Fuel Becomes an OpenStack Project under Big Tent

The OpenStack Big Tent just got a whole lot bigger. The Technical Committee has voted in the largest OpenStack project yet: Fuel. Fuel is an open source deployment and management tool for OpenStack. It’s a lesser-known project, but it’s huge, with 50 percent more code than Nova and 75 percent more commits per month than Neutron. Developed as an OpenStack community effort, Fuel provides an intuitive, GUI-driven experience for deploying and operating OpenStack, related community projects and plug-ins. In short, it provides a quick onramp to OpenStack.

OpenStack Fuel big tent

 

 

 

 

 

 

 

 

 

 

 

 

 

 

 

OpenStack User Survey, p. 26

The Technical Committee, which is composed of elected representatives from most key players in the OpenStack community, accepted Fuel as an OpenStack project under the Big Tent governance model because the engineering process in Fuel is done in the OpenStack way. Mirantis uses Fuel as a part of Mirantis OpenStack and is a major contributor. The company’s pure-play approach has enabled the Fuel team to use the same process as upstream, from code reviews and bug tracking tools, to sharing email and IRC communication channels with other OpenStack teams, to establishing active collaboration with other OpenStack projects such as Puppet and Infrastructure. Today Fuel is flexible, decoupled from vendor-specific solutions, and enables multiple choices for key supporting technologies (from storage to networking to operating systems).

Fuel’s acceptance into the Big Tent is terrific news for Fuel contributors and the OpenStack community. OpenStack operators get a comprehensive and mature deployment service. OpenStack vendors get assurance that Fuel can and will support their favored OpenStack version and distribution. OpenStack developers can use Fuel to explore more complex multi-node deployment configurations.

It also goes a long way in assuring community members that the Fuel project will remain open and neutral. My hope is that this encourages other vendors to increase their contributions to enable additional platforms, OpenStack projects, and deployment configurations. More diverse contributions would not just expand Fuel’s functional scope, but also drive the flexibility of Fuel’s core components. It will also ensure the long term viability of the project by making it less dependent on investments from a single commercial entity.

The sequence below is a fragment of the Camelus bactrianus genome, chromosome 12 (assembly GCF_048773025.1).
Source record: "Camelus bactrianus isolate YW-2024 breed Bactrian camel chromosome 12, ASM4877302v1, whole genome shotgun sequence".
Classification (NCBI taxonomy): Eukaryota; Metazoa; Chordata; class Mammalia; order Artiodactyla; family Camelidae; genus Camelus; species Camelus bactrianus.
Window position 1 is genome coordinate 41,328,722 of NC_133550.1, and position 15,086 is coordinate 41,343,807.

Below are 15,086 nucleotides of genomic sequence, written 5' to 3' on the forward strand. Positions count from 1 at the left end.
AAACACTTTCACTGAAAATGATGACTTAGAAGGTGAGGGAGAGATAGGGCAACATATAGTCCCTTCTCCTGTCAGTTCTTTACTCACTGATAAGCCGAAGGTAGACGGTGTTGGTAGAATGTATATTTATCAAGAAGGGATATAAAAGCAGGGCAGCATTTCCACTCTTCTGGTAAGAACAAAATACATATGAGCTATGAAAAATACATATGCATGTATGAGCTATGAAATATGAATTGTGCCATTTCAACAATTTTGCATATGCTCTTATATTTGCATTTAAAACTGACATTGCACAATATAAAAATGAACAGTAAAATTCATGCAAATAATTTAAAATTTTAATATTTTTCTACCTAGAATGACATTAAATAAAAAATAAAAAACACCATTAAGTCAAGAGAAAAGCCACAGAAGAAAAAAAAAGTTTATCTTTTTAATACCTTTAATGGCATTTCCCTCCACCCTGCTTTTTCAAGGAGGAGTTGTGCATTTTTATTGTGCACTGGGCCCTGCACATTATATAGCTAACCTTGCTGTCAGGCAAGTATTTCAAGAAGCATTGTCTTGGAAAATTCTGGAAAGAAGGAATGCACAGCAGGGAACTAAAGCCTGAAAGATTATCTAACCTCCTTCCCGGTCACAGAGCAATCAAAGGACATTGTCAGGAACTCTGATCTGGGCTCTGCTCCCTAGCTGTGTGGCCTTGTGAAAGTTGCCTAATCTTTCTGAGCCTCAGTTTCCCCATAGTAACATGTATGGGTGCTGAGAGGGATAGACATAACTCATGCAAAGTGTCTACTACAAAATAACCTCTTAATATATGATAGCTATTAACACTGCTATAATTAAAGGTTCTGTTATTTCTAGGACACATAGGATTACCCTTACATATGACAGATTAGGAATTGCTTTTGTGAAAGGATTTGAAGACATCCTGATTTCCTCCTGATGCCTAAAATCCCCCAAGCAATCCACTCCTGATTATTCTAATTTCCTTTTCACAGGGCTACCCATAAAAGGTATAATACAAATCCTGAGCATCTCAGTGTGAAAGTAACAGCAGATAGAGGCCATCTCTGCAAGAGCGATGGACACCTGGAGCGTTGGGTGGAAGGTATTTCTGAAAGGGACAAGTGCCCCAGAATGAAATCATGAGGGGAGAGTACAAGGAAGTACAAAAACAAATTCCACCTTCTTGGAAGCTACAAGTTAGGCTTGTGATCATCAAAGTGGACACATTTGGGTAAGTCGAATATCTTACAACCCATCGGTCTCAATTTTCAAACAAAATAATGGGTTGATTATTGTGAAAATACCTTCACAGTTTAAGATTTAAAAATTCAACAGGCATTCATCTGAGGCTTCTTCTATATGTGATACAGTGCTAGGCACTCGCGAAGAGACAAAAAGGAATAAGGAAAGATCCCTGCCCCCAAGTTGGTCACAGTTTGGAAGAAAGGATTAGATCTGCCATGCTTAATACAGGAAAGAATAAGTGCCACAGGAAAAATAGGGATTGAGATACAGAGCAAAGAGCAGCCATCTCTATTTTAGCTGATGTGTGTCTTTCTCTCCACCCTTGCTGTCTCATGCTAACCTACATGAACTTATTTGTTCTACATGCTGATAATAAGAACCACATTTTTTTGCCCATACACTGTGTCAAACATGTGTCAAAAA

To the current and future Fuel contributors: our work has just begun. The whole community will be paying close attention to Fuel, and will expect our open source team to improve our high standards of open collaboration, cross-project communication, adherence to OpenStack engineering practices and alignment with OpenStack development tools.

We have solved the problem of initial deployment, so the next big challenge for the Fuel team is to simplify the “day 2” operation of OpenStack environments: applying updates, upgrades, configuration changes, adding and removing services and plugins, scaling up and down, logging, monitoring, and alerting. This whole class of problems is often called “lifecycle management,” and remains largely unaddressed by existing tools.

Fuel developers kicked off the discussion of lifecycle management use cases with the OpenStack community at large before the OpenStack summit in Tokyo in October, focusing on what it means not only for deployment services, but for all OpenStack projects. The Technical Committee is also looking into encouraging all OpenStack projects to consider these use cases by labeling projects with tags such as “supports-upgrade” which indicate which aspects of this problem are supported out of the box.

With increased interest in Fuel from other OpenStack developers, turning Fuel itself and its massive body of deployment tests into a development tool for other OpenStack projects will become another major theme for the Fuel team. While some projects such as Puppet OpenStack are interested in validating their code with the Fuel CI, the OpenStack Infrastructure team is already calling for the next step: porting the same tests to nodepool and other tools used to operate the OpenStack CI on top of public OpenStack clouds.

We have a great opportunity and responsibility to make OpenStack easy to install and operate at scale. Let’s work together to make Fuel the best it can be!

Want to learn more? Download the latest version of Fuel or contact Mirantis.

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